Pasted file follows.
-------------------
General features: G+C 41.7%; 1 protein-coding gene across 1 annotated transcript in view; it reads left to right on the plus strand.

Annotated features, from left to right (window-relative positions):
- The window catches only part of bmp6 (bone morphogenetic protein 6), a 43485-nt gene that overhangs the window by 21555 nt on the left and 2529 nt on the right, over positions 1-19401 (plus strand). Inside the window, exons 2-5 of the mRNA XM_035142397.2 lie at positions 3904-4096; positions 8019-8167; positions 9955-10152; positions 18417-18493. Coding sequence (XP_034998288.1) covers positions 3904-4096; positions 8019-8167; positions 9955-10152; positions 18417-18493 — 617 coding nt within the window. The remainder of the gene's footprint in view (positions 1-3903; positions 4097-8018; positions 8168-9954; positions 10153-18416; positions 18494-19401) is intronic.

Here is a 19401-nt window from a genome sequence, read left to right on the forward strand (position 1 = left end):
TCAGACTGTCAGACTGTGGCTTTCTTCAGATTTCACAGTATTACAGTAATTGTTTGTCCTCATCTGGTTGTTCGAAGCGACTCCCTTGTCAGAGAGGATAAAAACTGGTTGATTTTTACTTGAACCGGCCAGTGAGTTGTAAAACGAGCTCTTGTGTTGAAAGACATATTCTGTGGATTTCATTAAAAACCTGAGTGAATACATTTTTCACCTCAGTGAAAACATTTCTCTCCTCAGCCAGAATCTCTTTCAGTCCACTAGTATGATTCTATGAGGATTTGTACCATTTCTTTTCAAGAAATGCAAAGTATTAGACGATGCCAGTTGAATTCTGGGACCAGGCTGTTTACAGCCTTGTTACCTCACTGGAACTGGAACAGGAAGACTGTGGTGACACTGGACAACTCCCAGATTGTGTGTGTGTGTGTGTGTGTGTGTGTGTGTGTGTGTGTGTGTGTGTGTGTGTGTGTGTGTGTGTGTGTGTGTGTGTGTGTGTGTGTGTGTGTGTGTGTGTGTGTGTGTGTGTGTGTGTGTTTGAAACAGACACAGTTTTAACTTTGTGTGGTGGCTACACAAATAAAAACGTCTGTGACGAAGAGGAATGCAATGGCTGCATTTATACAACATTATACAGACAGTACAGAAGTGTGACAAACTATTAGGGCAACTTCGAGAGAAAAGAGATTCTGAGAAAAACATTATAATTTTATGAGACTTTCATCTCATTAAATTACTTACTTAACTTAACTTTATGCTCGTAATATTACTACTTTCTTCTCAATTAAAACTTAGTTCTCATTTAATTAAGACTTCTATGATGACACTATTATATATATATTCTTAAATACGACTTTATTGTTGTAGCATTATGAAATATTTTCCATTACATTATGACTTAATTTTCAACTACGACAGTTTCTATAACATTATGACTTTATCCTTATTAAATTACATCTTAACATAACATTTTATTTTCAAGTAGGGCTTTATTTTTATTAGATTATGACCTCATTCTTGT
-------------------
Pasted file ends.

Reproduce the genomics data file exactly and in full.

General features: G+C 41.7%; 1 protein-coding gene across 1 annotated transcript in view; it reads left to right on the plus strand.

Annotated features, from left to right (window-relative positions):
- The window catches only part of bmp6 (bone morphogenetic protein 6), a 43485-nt gene that overhangs the window by 21555 nt on the left and 2529 nt on the right, over positions 1-19401 (plus strand). Inside the window, exons 2-5 of the mRNA XM_035142397.2 lie at positions 3904-4096; positions 8019-8167; positions 9955-10152; positions 18417-18493. Coding sequence (XP_034998288.1) covers positions 3904-4096; positions 8019-8167; positions 9955-10152; positions 18417-18493 — 617 coding nt within the window. The remainder of the gene's footprint in view (positions 1-3903; positions 4097-8018; positions 8168-9954; positions 10153-18416; positions 18494-19401) is intronic.

Here is a 19401-nt window from a genome sequence, read left to right on the forward strand (position 1 = left end):
TCAGACTGTCAGACTGTGGCTTTCTTCAGATTTCACAGTATTACAGTAATTGTTTGTCCTCATCTGGTTGTTCGAAGCGACTCCCTTGTCAGAGAGGATAAAAACTGGTTGATTTTTACTTGAACCGGCCAGTGAGTTGTAAAACGAGCTCTTGTGTTGAAAGACATATTCTGTGGATTTCATTAAAAACCTGAGTGAATACATTTTTCACCTCAGTGAAAACATTTCTCTCCTCAGCCAGAATCTCTTTCAGTCCACTAGTATGATTCTATGAGGATTTGTACCATTTCTTTTCAAGAAATGCAAAGTATTAGACGATGCCAGTTGAATTCTGGGACCAGGCTGTTTACAGCCTTGTTACCTCACTGGAACTGGAACAGGAAGACTGTGGTGACACTGGACAACTCCCAGATTGTGTGTGTGTGTGTGTGTGTGTGTGTGTGTGTGTGTGTGTGTGTGTGTGTGTGTGTGTGTGTGTGTGTGTGTGTGTGTGTGTGTGTGTGTGTGTGTGTGTGTGTGTGTGTGTGTGTGTGTTTGAAACAGACACAGTTTTAACTTTGTGTGGTGGCTACACAAATAAAAACGTCTGTGACGAAGAGGAATGCAATGGCTGCATTTATACAACATTATACAGACAGTACAGAAGTGTGACAAACTATTAGGGCAACTTCGAGAGAAAAGAGATTCTGAGAAAAACATTATAATTTTATGAGACTTTCATCTCATTAAATTACTTACTTAACTTAACTTTATGCTCGTAATATTACTACTTTCTTCTCAATTAAAACTTAGTTCTCATTTAATTAAGACTTCTATGATGACACTATTATATATATATTCTTAAATACGACTTTATTGTTGTAGCATTATGAAATATTTTCCATTACATTATGACTTAATTTTCAACTACGACAGTTTCTATAACATTATGACTTTATCCTTATTAAATTACATCTTAACATAACATTTTATTTTCAAGTAGGGCTTTATTTTTATTAGATTATGACCTCATTCTTGT